Director and Writer Nap Bishop brings forth a creation based on cryptozoology concerning a HogMaul from a small rural Pennsylvania town, in Abrams County that has a creature dating back to early 1950s, responsible for many individuals’ disappearances and unsolved murders. These urban legends find themselves more and more in no to low budget horror films, and this creature appears more as a disfigured man, than a creature, hence less than the Jersey Devil, from the infamous Pine Barrens of New Jersey and more to a Jason Voorhees, but instead of just disfigurement, the HogMaul has a pig’s head.

Nap’s film filters itself into the horror-comedy genre, a tricky genre, however, when a lack of budget puts major constraints on one’s production, this area becomes more advantageous to explore, and this script brings many elements of inside horror trivia into play. The screenplay reminds the audience of the tongue and cheek style of Kevin Williamson’s Scream, yet the effect herein presents more of a shotgun spread disbursement with a mixture of redneck stereotyping that mixes the horror trivia with lowbrow humor.  The film’s character bring their own qualities to the film and pleasure for the horror hounds in the audience, with some of the names referring to other horror film classics, such as Dewey (Chris Beck), Karen White (Gabrielle Bodroghy) and Deputy Steve Christie (Harry Gannon). The classic horror characters refer, as one should know to Dewey in Scream (1996) and Karen White as Carrie White in Carrie (1976) and the Deputy as Steve Christy in Friday the 13th (1980), if one missed this reference, time to view the film again. HogMaul played by Sean Hockensmith, does not steal the show, rather Lola Chericola who portrays Maxine Wren, does, with nutty and very bizarre mannerism that actually starts to overtake scenes and distracts from the other lesser characters.

The icon of for this horror film shows a hog’s head with two sledgehammers behind it, which is refreshing, and keeps the actual look of this creature feature hidden from the audience, and yet identifies his weapon of killing. The hog’s head mask, a slightly more frequent appearance in the horror genre of late, with such films as the Saw franchise, Squeal [2008] from director Tony Swansey that, and the legendary Motel Hell [1980]. A hog, for the most part seems harmless, however it is an omnivore, capable of eating and consuming anything place front of itself, similar to the human species, our gluttony for food, or other pleasures, and the relentless desire to gorge dispelling fear and disgust to all in sight. This HogMaul does just that, a curse upon the land, fear to all whom travel and hunt in the woods, that a creature hunts there too; except no feeding frenzy appears in the film, rather just the killing, and some nice suggestive splatter scenes for one to enjoy. The reason for lack of more gore, likely hints to the lack of finances for special effects, even practical effects, nevertheless special tricks to ‘MacGyver’ it play part into the film, as is the case with many low budget films.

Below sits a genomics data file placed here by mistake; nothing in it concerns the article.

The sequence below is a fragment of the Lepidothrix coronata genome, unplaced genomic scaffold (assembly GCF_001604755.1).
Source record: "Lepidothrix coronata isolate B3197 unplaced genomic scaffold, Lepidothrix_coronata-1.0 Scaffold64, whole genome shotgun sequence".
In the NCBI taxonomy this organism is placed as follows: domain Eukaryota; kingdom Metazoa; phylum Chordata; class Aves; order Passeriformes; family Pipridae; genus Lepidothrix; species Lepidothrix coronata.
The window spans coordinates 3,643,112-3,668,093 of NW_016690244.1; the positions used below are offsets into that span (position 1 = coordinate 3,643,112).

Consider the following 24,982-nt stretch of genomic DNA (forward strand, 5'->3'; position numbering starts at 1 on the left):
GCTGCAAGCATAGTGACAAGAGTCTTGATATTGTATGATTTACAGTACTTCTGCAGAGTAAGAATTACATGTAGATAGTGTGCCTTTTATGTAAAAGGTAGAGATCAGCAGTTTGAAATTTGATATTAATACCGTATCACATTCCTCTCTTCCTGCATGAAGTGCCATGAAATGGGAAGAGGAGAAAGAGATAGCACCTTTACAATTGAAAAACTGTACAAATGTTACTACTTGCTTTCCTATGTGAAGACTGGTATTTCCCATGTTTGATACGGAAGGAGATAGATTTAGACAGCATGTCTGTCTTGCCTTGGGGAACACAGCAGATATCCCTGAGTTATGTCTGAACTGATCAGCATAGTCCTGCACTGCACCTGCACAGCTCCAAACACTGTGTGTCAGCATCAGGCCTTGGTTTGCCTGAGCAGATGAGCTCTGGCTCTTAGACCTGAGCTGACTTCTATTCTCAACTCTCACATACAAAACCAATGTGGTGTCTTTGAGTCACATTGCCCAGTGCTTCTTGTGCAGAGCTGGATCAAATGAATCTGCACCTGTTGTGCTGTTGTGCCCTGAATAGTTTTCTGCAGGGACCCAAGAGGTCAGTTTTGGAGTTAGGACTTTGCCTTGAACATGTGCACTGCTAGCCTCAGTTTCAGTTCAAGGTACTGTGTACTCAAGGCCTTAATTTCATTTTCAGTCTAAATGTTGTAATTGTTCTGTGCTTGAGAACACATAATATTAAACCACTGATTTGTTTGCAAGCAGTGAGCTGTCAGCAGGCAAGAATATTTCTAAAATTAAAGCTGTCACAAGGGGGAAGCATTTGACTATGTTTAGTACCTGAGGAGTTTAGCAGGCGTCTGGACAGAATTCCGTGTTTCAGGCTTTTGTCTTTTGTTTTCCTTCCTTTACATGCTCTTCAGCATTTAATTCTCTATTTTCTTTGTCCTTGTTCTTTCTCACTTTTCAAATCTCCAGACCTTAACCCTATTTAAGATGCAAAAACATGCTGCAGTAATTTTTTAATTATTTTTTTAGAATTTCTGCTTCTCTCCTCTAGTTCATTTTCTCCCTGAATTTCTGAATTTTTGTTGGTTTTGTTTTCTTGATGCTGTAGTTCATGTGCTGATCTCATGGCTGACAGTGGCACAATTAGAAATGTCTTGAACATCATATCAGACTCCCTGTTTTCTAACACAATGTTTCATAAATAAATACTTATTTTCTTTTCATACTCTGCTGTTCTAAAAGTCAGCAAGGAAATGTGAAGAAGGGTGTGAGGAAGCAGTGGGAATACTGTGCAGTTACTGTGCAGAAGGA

Nap confirmed, in previous interviews, and to me, at a Monster Mania Convention in Cherry Hill, New Jersey, the film’s title is a play on words to the to those familiar this the southern-eastern area of Pennsylvania as it refers to a sensitive meal. The meal, known as Pig’s Stomach, consists of sausages mixed vegetables and thoroughly cooked in the stomach of a pig, according to All Recipes. The soundtrack, while sometimes overlooked in low budgeted horror films, cannot be for this flick, as the music contains several genres of music tastes, with two standout tracks, the first “I Wanna Kill Everything” and then “Footjob Gang Bang”. The meaning of the first track obviously a highly motivate killing track, the second, impossible to describe, it a friendly manner, needless to state, buy the soundtrack and play it while roasting a pig – no offense to HogMaul.

The downside of HogMaul, aside from the lack of gallons of blood spillage, comes from the two largest elements in film sound and lighting, and the sound levels vary immensely, sometimes ranging too loud for a scene to far too low for some of the dialogue. The last thing a horror fanatic wants to do during a movie – keep adjusting the sound, it just detracts from the hilarious enjoyment of a horror-comedy, and has one missing the horror movie references. As for the lighting, most horror films pride themselves with darkness to hide issues, herein the film contains many daylight shots, and perhaps due to the fact, the set is actually a forest, costs of night shooting perhaps hinder this aspect. HogMaul is a film that can find itself on Syfy on a Saturday afternoon, therefore if one enjoys very lowbrow humor, mixed with no budget filmmaking then here is a film for your next pig roast.

This review was originally published in April 2014 on the now defunct Rogue Cinema website.

IMDb Rating: 5.8/10

Baron’s Rating: 5.5/10